This article is about the Italian city. For other uses see Genoa (disambiguation).
Genua was a city of the Ligures. Faithful to Rome while other Ligurian and Celtic peoples of modern N Italy stood by Carthaginians in the Second Punic War, Genoa lost its importance as a port city after the rise of Vada Sabatia, near Savona.
During the Middle Ages, Genoa was an independent and powerful republic (one of the so-called Repubbliche Marinare, the others being Venice, Pisa, and Amalfi) mainly oriented on the sea. The Republic of Genoa extended over modern Liguria and Piedmont. It had several colonies in the Mideast, in the Black Sea, in Sicily, Sardinia and Northern Africa. It possessed the island of Corsica.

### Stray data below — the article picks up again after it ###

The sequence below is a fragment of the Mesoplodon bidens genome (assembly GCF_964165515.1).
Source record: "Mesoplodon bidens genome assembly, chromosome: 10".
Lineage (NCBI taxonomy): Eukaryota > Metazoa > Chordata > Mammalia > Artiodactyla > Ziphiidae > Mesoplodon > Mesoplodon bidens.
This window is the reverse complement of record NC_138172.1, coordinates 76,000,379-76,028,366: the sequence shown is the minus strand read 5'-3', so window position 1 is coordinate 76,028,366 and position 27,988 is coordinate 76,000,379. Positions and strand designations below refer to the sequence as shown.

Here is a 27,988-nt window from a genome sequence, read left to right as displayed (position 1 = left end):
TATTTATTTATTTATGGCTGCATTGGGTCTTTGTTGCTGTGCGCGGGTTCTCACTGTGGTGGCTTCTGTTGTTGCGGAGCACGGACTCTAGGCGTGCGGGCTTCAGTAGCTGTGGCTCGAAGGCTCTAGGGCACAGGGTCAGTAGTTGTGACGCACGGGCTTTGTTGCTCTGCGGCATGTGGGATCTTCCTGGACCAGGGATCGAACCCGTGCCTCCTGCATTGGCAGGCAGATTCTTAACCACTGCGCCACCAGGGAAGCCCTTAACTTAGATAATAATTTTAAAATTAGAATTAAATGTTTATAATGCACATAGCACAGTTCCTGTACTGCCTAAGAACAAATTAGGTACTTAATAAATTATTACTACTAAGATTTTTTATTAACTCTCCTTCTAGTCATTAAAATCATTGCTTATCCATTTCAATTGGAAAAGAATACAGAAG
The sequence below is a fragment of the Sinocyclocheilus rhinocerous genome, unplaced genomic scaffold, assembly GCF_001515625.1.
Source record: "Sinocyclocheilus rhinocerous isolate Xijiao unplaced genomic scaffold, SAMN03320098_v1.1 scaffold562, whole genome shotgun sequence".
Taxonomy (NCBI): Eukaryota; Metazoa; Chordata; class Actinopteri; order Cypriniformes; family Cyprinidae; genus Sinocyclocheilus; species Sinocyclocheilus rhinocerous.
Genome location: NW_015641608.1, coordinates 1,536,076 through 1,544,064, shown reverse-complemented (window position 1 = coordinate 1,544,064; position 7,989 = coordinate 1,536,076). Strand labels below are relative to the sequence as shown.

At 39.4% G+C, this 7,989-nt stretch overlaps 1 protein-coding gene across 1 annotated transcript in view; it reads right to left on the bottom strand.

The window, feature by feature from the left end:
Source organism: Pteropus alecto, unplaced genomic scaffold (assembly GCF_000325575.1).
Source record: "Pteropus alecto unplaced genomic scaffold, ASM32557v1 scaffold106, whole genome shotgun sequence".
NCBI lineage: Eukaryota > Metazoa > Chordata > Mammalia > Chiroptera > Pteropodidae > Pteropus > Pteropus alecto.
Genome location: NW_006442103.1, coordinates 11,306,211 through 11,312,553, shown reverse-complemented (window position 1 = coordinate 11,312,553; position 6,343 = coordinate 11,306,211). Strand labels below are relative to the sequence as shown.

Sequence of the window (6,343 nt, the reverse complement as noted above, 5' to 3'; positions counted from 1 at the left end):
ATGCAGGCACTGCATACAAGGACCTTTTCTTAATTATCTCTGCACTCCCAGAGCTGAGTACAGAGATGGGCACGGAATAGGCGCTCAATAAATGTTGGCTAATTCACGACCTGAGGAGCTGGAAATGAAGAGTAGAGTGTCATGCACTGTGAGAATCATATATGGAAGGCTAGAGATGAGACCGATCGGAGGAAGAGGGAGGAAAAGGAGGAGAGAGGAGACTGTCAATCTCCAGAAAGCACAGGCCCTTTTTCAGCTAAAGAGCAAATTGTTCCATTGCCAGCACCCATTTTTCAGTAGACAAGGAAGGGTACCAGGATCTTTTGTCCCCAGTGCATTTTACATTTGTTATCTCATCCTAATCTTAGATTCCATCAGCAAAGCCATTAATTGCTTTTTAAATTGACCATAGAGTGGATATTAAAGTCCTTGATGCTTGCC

Famous Genoese families such as the Dorias had practically complete control of the Tyrrhenian Sea.
- The port of Genoa is the first in Italy. It ranks second in the Mediterranean after Marseille, France.
- The Aquarium of Genoa is the largest in Europe.
- Other landmarks of the city are the Palazzo Ducale (Doge's Palace), St. Lawrence Cathedral (Cattedrale di San Lorenzo), The Old Harbor (Porto Antico), transformed into a mall by architect Renzo Piano, Via Garibaldi with its superb palaces.
The Genoa Stock Exchange (GC)